Whether you’re on the range or in the tree stand, ZONE offers a chemically safe insect repellent that works

by Pete Rogers; photography by Therese Shaw and Pete Rogers

Summer means a lot of things here in the South, such as hot, humid days punctuated by hot, humid nights. It also means bugs. Lots and lots of bugs — mosquitoes, ticks, gnats, no-see-ums, deer flies, horse flies, yellow flies, and who knows how many other flying beasties that love to bite, burrow, buzz, and bomb you until you can’t take it anymore.

And we don’t just have mosquitoes. Oh, no…we have 61 (you read that right, 61) different kinds of mosquitoes just in my home state of South Carolina. Petitions have circulated to nominate the mosquito as the state bird. While aspiring in many regards, it is an accurate representation of the most prolific creature in our state, along with gnats, no-see-ums, chiggers, and ticks.

Mosquitoes, though, are more than pests and irritants; they are responsible for over one million deaths annually. According to the CDC, the mosquito is the deadliest of all creatures in the world, accounting for more deaths than any other animal on the planet. In the U.S., the West Nile Virus is the most threatening disease that is spread from mosquitoes.

No-see-ums, gnats, chiggers, deer flies, and other biting flies are more of a painful nuisance, and people spend millions every year to keep these pests at bay.

It has long been known that products containing DEET effectively repel these biting insects; however, many people are allergic to DEET, and there are some health risks with using DEET in high concentrations. DEET can causes unpleasant sensations, leaving the skin feeling oily and irritated. It has also been known to be damaging to certain materials, such as clothing and plastic. Even so, many of the most popular repellents contain anywhere from 30- to 100-percent DEET. In some environs, only those repellents with over 70-percent DEET concentration will work effectively.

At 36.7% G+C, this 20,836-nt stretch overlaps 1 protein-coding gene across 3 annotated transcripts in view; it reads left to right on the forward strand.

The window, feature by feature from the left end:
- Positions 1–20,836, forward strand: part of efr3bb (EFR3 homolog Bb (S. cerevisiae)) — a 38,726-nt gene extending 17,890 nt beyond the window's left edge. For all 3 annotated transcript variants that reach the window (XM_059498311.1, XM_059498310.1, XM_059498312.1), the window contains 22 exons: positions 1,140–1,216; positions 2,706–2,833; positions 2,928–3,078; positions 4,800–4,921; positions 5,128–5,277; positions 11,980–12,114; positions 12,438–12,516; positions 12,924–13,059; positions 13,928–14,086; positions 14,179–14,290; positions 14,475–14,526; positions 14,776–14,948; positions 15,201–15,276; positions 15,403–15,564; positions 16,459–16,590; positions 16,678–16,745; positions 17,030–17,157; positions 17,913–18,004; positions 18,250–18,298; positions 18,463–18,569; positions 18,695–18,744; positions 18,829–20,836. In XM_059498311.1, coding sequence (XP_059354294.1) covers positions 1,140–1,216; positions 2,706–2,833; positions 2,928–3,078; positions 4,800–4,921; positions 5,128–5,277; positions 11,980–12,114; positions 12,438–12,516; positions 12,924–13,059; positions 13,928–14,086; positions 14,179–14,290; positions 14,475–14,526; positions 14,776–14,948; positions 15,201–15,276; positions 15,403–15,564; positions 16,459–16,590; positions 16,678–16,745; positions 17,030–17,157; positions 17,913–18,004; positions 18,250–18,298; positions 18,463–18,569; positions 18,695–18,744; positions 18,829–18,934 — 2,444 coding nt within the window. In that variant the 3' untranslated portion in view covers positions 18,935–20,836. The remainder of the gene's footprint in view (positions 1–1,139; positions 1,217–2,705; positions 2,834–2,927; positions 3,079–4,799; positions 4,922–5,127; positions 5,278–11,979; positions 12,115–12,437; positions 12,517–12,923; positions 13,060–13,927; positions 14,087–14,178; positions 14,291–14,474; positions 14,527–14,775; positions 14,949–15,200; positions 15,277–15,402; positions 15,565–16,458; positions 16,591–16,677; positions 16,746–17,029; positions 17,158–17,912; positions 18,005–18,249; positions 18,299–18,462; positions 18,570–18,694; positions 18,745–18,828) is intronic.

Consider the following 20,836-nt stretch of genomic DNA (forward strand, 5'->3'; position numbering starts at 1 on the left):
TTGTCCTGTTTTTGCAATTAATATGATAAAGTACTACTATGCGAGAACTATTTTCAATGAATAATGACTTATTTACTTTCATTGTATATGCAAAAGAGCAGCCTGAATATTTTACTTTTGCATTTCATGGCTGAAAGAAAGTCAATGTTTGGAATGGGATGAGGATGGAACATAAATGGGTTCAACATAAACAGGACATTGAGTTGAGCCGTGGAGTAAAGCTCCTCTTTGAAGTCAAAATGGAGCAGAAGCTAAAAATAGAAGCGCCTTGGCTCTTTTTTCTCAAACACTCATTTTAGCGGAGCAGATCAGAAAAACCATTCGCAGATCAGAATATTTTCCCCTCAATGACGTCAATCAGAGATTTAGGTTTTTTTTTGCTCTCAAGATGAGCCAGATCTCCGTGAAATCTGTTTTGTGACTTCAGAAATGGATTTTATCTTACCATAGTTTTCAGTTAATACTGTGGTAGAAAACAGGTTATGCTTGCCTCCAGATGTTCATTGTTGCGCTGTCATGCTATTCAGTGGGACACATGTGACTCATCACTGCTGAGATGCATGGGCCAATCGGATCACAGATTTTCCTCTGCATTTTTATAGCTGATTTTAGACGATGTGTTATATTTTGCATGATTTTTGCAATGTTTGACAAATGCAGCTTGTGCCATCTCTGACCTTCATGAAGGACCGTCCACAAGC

Recently, I discovered ZONE brand insect repellents. Rather than using DEET as the active ingredient, ZONE repellents use Picaridin — a safe, non-greasy alternative to DEET that has been shown to be equally effective but without the problems associated with DEET.

Being a full-time trapper who chases beaver and other nuisance animals all year long, I am in the woods around 300 days a year. The places mosquitoes, deer flies, and other biting critters call home is where I work every day. If there is a repellent that is supposed to keep biting bugs at bay, I have used it.

Not long ago, while working near a beaver swamp, I was in a hurry and forgot to spray. The next day, there were hundreds of chigger bites on my feet, ankles, and lower legs. If you have never encountered a chigger infestation, you have not lived a full life in the outdoors. The relentless itching is not only torturous, it lasts for days!

Contrary to myth, chiggers don’t live in the host. They bite them, get their tiny droplet of blood, and retreat. The enzymes they inject at the bite location causes the itching. No amount of Calamine lotion, Benadryl, or any other topical ointment can bring relief. Scratching, of course, brings its own problems.